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If I used chloralkali electrolysis of brine to produce hydrogen, and can't use the other products (or not all of them), what route(s) can I take to revert them back to brine? I figured, since I have to put in energy to take the brine apart, it should have some desire to reform.

With the $\ce{H2}$ taken away, the remaining products are:

$$2 \ce{NaOH}_{(aq)} + \ce{Cl2}$$

If I just mix them, I get sodium chlorate or hypochlorite, Can I process those further?

Both $\ce{H_2O}$ and $\ce{NaCl}$ have a negative $\Delta H_f^\theta$ (-285.8 and -407.0, respectively), and $\ce{Cl2}$ is already in its standard state, so we would need to overcome the $\Delta H_f^\theta$ of the $\ce{NaOH}$, which is negative as well (-470.1). Can I use ion filters to some benefit?

Routes that allow retrieval of some of the energy spent for the electrolysis are favored (i.e. the more exothermic, the better).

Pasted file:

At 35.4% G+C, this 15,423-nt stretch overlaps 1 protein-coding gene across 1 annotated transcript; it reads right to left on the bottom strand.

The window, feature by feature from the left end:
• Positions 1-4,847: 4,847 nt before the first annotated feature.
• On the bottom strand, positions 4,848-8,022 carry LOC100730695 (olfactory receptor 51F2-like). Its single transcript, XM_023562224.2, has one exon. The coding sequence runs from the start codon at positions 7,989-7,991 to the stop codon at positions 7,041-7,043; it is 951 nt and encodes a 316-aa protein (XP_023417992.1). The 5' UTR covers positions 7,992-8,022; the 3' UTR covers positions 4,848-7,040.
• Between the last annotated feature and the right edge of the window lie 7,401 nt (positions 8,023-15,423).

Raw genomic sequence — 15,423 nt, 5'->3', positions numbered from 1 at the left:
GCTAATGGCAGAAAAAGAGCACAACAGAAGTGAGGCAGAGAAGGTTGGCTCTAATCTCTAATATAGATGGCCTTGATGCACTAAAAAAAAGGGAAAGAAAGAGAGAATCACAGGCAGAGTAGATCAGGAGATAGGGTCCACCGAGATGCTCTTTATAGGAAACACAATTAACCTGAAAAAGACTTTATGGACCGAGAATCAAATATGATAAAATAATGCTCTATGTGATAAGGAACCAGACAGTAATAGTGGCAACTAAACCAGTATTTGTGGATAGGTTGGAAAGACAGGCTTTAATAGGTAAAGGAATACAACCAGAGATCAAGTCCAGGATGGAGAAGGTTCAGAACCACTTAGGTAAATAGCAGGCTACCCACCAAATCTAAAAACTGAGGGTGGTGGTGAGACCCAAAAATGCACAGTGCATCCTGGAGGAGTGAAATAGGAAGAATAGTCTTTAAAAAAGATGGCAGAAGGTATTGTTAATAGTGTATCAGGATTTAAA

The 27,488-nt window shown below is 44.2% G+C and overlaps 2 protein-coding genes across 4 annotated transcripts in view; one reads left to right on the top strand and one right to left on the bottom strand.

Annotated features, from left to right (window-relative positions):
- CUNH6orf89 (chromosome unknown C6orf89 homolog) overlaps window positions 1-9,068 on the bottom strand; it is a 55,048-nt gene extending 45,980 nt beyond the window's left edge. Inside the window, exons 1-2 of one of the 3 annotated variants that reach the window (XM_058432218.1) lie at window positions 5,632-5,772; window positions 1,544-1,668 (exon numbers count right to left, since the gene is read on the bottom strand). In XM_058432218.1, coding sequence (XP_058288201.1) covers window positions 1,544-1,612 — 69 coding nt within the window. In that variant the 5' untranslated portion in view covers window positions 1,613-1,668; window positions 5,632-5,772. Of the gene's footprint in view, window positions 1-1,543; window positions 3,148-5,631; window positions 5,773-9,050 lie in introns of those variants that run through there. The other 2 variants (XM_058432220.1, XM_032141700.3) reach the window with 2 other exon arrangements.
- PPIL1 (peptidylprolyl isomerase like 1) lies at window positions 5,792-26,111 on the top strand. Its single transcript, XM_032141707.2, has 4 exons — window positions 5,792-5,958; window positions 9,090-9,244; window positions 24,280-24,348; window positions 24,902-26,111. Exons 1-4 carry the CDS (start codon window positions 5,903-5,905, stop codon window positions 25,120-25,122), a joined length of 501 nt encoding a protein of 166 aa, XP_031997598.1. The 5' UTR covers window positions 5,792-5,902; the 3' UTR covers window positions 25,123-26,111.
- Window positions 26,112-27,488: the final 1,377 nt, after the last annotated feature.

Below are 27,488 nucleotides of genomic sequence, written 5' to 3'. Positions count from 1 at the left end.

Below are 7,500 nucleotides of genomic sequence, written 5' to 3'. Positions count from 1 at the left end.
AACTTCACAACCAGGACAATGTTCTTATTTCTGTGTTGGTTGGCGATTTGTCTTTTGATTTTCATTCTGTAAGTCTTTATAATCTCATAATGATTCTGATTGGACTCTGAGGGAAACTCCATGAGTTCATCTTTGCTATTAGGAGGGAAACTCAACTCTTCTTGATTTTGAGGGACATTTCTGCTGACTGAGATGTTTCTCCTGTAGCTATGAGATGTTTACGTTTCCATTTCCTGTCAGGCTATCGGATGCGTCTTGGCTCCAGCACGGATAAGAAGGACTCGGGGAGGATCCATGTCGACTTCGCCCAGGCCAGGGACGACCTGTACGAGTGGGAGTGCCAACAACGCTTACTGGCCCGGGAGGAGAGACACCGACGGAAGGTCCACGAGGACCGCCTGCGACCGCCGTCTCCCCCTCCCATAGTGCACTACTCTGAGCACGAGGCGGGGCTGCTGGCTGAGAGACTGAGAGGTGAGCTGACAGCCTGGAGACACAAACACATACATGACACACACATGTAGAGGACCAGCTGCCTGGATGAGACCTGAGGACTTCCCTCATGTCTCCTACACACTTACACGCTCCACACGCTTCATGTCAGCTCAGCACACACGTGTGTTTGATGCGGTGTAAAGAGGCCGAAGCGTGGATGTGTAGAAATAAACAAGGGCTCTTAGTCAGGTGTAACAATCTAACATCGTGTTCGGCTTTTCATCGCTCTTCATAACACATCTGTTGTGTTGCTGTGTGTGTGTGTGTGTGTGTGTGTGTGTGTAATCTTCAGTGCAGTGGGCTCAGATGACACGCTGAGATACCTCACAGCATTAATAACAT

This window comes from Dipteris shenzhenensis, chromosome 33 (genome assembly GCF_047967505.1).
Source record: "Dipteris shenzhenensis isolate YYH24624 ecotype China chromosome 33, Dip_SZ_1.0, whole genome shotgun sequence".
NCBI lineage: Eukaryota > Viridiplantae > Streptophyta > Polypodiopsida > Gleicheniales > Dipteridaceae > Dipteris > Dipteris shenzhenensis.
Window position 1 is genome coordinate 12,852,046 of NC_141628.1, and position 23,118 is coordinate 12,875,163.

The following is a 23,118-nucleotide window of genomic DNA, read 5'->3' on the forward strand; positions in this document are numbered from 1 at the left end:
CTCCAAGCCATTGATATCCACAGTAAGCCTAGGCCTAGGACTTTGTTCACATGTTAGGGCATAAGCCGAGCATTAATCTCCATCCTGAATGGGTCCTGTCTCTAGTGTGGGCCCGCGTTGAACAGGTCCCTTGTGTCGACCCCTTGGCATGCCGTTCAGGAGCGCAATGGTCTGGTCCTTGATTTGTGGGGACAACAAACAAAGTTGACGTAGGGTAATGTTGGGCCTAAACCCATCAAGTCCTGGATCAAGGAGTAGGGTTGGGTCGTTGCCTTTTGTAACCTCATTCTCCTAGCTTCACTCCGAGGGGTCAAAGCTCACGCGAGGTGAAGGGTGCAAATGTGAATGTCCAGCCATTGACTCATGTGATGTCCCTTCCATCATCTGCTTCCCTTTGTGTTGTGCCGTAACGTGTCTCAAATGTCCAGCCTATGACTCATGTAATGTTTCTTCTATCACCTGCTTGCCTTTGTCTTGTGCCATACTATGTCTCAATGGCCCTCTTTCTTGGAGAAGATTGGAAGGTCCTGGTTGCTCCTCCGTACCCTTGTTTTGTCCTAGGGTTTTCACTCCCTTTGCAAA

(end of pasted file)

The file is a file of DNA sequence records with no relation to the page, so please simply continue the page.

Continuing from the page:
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Also, it seems, at some point, I'm left with a couple of oxygens, which would make for a nice byproduct. – Hanno Fietz Dec 20 '12 at 18:23
It is better to use alkali metal sulfate or carbonate. – permeakra Dec 20 '12 at 18:30
@permeakra - you mean, instead of NaCl? The brine would be a given. To produce hydrogen, I guess there are better ways than electrolysis altogether, anyway, right? – Hanno Fietz Dec 20 '12 at 18:45
yes, there are some. At home the simplest way is to dissolve metal (zinc or iron) in dilute acid. In industry, hydrogen is produce using process $CH_4 + 2H_2O= 4H_2 + CO_2$ – permeakra Dec 21 '12 at 5:25

It looks as if the simplest way would be to mix the products, and let the mixture warm up, so we get sodium chlorate in water. We can then have that crystalize and heat it until it disintegrates into $NaCl$ and $O_2$. That would need no additional substances and have a clean end result. The only remaining question would be the energy budget, but the forming of the chlorate is exothermic and additional heat might be available.

Alternatively, we might find something useful to oxidize with the $NaClO_3$.

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